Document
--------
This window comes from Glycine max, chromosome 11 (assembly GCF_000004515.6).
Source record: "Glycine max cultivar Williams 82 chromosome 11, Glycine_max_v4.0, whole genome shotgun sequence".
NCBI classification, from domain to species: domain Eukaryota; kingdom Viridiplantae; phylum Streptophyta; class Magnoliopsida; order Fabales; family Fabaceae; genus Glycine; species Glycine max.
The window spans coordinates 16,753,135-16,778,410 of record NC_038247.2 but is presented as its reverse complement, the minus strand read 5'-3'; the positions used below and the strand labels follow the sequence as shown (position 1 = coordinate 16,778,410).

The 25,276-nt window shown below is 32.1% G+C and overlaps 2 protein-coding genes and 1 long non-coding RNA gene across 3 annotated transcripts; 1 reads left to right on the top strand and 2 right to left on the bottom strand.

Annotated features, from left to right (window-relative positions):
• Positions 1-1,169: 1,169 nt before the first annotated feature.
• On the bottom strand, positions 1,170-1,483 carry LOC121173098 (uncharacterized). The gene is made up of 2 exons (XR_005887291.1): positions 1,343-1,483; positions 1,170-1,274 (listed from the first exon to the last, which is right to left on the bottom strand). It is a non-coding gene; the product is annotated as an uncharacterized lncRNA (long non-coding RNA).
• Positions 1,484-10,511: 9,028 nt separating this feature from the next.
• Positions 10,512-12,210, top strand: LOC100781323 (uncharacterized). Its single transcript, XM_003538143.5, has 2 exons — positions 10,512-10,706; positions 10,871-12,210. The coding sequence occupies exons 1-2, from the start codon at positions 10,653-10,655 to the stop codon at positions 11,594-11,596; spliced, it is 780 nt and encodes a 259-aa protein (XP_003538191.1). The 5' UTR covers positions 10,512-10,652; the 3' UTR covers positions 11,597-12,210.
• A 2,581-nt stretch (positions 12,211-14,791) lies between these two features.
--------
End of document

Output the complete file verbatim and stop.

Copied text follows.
This window comes from Glycine max, chromosome 11 (assembly GCF_000004515.6).
Source record: "Glycine max cultivar Williams 82 chromosome 11, Glycine_max_v4.0, whole genome shotgun sequence".
NCBI classification, from domain to species: domain Eukaryota; kingdom Viridiplantae; phylum Streptophyta; class Magnoliopsida; order Fabales; family Fabaceae; genus Glycine; species Glycine max.
The window spans coordinates 16,753,135-16,778,410 of record NC_038247.2 but is presented as its reverse complement, the minus strand read 5'-3'; the positions used below and the strand labels follow the sequence as shown (position 1 = coordinate 16,778,410).

The 25,276-nt window shown below is 32.1% G+C and overlaps 2 protein-coding genes and 1 long non-coding RNA gene across 3 annotated transcripts; 1 reads left to right on the top strand and 2 right to left on the bottom strand.

Annotated features, from left to right (window-relative positions):
• Positions 1-1,169: 1,169 nt before the first annotated feature.
• On the bottom strand, positions 1,170-1,483 carry LOC121173098 (uncharacterized). The gene is made up of 2 exons (XR_005887291.1): positions 1,343-1,483; positions 1,170-1,274 (listed from the first exon to the last, which is right to left on the bottom strand). It is a non-coding gene; the product is annotated as an uncharacterized lncRNA (long non-coding RNA).
• Positions 1,484-10,511: 9,028 nt separating this feature from the next.
• Positions 10,512-12,210, top strand: LOC100781323 (uncharacterized). Its single transcript, XM_003538143.5, has 2 exons — positions 10,512-10,706; positions 10,871-12,210. The coding sequence occupies exons 1-2, from the start codon at positions 10,653-10,655 to the stop codon at positions 11,594-11,596; spliced, it is 780 nt and encodes a 259-aa protein (XP_003538191.1). The 5' UTR covers positions 10,512-10,652; the 3' UTR covers positions 11,597-12,210.
• A 2,581-nt stretch (positions 12,211-14,791) lies between these two features.